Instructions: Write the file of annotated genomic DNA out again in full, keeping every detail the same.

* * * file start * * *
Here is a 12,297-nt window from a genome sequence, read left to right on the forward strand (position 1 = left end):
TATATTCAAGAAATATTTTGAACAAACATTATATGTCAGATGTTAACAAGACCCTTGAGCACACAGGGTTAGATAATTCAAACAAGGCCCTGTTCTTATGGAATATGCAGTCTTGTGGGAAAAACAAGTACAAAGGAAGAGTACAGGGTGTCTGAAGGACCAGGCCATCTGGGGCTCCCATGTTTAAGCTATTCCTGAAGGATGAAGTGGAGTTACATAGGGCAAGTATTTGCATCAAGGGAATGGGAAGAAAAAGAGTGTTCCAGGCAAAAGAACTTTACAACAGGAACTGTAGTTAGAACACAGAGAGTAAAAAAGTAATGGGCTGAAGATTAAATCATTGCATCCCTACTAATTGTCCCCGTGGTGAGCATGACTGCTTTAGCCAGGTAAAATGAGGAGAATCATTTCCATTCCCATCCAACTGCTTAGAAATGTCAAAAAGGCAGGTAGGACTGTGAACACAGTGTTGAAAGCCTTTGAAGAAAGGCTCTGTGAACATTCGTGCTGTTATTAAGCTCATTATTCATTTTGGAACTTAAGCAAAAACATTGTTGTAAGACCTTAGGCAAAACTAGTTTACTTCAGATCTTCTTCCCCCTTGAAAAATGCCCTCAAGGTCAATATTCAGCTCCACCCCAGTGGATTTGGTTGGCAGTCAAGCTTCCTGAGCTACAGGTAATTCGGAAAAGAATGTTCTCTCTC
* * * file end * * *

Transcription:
Here is a 12,297-nt window from a genome sequence, read left to right on the forward strand (position 1 = left end):
TATATTCAAGAAATATTTTGAACAAACATTATATGTCAGATGTTAACAAGACCCTTGAGCACACAGGGTTAGATAATTCAAACAAGGCCCTGTTCTTATGGAATATGCAGTCTTGTGGGAAAAACAAGTACAAAGGAAGAGTACAGGGTGTCTGAAGGACCAGGCCATCTGGGGCTCCCATGTTTAAGCTATTCCTGAAGGATGAAGTGGAGTTACATAGGGCAAGTATTTGCATCAAGGGAATGGGAAGAAAAAGAGTGTTCCAGGCAAAAGAACTTTACAACAGGAACTGTAGTTAGAACACAGAGAGTAAAAAAGTAATGGGCTGAAGATTAAATCATTGCATCCCTACTAATTGTCCCCGTGGTGAGCATGACTGCTTTAGCCAGGTAAAATGAGGAGAATCATTTCCATTCCCATCCAACTGCTTAGAAATGTCAAAAAGGCAGGTAGGACTGTGAACACAGTGTTGAAAGCCTTTGAAGAAAGGCTCTGTGAACATTCGTGCTGTTATTAAGCTCATTATTCATTTTGGAACTTAAGCAAAAACATTGTTGTAAGACCTTAGGCAAAACTAGTTTACTTCAGATCTTCTTCCCCCTTGAAAAATGCCCTCAAGGTCAATATTCAGCTCCACCCCAGTGGATTTGGTTGGCAGTCAAGCTTCCTGAGCTACAGGTAATTCGGAAAAGAATGTTCTCTCTC